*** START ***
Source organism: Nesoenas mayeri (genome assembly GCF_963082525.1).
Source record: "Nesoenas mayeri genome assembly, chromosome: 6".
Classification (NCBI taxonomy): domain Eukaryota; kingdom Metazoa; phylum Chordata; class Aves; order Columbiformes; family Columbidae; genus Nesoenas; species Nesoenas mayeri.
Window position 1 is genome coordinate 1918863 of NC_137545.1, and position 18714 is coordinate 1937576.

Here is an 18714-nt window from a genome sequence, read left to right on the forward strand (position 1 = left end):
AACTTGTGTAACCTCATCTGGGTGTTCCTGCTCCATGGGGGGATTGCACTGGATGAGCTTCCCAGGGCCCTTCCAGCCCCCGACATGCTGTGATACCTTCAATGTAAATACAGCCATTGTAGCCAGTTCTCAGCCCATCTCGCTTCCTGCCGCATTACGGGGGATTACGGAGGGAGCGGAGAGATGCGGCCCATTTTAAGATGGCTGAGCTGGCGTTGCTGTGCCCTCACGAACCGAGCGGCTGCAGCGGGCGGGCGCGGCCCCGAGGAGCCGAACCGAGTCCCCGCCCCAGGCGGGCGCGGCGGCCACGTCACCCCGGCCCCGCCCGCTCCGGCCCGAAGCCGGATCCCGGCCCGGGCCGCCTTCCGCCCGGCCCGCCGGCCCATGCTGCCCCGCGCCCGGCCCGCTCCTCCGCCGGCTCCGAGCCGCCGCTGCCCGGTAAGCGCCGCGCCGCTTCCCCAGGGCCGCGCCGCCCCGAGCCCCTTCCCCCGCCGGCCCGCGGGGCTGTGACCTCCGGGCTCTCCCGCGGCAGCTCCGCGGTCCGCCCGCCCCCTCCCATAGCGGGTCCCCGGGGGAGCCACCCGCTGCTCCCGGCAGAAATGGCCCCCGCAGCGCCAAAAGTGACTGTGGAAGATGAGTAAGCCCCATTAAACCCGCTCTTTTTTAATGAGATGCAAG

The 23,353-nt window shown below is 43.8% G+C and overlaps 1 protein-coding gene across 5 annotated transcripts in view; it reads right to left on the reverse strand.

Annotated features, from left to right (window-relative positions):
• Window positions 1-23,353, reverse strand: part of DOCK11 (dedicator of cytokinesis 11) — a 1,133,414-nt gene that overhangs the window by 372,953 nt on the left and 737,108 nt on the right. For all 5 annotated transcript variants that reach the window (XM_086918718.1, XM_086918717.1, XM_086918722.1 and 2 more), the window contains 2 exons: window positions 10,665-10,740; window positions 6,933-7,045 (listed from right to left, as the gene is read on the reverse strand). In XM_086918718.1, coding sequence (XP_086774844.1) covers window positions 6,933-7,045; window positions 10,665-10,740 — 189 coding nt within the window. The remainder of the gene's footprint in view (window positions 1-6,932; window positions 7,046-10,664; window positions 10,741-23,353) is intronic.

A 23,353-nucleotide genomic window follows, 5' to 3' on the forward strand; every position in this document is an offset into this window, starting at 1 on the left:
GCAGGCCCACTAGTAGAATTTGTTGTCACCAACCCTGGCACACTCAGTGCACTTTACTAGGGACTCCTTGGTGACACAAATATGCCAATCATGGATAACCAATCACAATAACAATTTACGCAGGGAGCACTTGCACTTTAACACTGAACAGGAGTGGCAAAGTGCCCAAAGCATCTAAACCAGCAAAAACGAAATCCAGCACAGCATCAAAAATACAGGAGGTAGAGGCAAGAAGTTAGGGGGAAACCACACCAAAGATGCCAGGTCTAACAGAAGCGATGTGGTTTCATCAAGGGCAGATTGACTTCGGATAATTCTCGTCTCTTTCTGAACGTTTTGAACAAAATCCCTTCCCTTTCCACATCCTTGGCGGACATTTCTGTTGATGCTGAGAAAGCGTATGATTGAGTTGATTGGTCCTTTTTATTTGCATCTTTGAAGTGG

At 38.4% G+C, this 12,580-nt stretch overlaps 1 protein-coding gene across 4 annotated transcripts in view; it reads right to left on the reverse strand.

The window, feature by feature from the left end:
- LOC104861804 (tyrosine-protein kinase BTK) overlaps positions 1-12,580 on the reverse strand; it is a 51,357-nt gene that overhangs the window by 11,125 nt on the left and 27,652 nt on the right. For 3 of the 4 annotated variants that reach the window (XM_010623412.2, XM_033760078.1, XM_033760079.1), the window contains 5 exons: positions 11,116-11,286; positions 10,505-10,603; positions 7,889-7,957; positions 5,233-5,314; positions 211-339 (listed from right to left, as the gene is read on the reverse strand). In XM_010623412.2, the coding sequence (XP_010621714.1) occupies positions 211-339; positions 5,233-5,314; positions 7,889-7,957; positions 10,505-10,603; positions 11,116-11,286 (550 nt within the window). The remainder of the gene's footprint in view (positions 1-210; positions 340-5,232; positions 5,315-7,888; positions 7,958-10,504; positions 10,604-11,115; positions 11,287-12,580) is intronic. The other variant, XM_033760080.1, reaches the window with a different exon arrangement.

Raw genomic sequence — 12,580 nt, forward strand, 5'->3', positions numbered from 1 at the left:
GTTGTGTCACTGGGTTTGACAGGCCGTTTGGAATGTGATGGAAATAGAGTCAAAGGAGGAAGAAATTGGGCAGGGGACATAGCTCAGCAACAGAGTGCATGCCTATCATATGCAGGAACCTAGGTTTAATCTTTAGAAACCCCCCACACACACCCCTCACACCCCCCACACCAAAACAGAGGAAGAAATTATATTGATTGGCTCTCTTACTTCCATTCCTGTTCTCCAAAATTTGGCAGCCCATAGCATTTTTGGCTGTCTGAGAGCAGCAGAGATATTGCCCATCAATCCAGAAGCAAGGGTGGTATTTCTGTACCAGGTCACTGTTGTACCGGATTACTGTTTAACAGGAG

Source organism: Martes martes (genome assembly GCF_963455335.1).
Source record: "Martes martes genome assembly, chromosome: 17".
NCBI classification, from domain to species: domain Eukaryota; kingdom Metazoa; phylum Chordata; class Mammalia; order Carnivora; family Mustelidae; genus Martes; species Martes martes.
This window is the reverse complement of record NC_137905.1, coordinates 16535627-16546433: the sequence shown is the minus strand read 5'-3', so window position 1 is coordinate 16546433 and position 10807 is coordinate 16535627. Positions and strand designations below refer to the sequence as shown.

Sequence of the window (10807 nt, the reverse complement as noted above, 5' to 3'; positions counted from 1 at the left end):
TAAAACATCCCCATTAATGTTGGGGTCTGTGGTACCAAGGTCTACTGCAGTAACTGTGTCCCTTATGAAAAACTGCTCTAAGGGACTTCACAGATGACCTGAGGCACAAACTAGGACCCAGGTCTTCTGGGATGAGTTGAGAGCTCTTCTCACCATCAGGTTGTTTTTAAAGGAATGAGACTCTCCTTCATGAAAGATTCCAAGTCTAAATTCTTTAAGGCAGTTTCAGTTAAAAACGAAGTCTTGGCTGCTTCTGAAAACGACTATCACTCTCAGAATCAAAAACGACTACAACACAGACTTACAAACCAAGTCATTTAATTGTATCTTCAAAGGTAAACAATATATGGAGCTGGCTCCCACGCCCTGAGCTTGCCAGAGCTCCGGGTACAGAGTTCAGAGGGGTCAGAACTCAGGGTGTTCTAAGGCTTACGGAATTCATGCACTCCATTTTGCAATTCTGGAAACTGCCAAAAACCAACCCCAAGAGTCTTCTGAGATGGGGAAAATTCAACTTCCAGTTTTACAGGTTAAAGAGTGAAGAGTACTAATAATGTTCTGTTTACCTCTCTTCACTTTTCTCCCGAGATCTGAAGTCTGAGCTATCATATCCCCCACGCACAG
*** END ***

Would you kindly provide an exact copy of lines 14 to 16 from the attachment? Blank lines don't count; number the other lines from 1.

- LOC104861804 (tyrosine-protein kinase BTK) overlaps positions 1-12,580 on the reverse strand; it is a 51,357-nt gene that overhangs the window by 11,125 nt on the left and 27,652 nt on the right. For 3 of the 4 annotated variants that reach the window (XM_010623412.2, XM_033760078.1, XM_033760079.1), the window contains 5 exons: positions 11,116-11,286; positions 10,505-10,603; positions 7,889-7,957; positions 5,233-5,314; positions 211-339 (listed from right to left, as the gene is read on the reverse strand). In XM_010623412.2, the coding sequence (XP_010621714.1) occupies positions 211-339; positions 5,233-5,314; positions 7,889-7,957; positions 10,505-10,603; positions 11,116-11,286 (550 nt within the window). The remainder of the gene's footprint in view (positions 1-210; positions 340-5,232; positions 5,315-7,888; positions 7,958-10,504; positions 10,604-11,115; positions 11,287-12,580) is intronic. The other variant, XM_033760080.1, reaches the window with a different exon arrangement.

Raw genomic sequence — 12,580 nt, forward strand, 5'->3', positions numbered from 1 at the left:
GTTGTGTCACTGGGTTTGACAGGCCGTTTGGAATGTGATGGAAATAGAGTCAAAGGAGGAAGAAATTGGGCAGGGGACATAGCTCAGCAACAGAGTGCATGCCTATCATATGCAGGAACCTAGGTTTAATCTTTAGAAACCCCCCACACACACCCCTCACACCCCCCACACCAAAACAGAGGAAGAAATTATATTGATTGGCTCTCTTACTTCCATTCCTGTTCTCCAAAATTTGGCAGCCCATAGCATTTTTGGCTGTCTGAGAGCAGCAGAGATATTGCCCATCAATCCAGAAGCAAGGGTGGTATTTCTGTACCAGGTCACTGTTGTACCGGATTACTGTTTAACAGGAG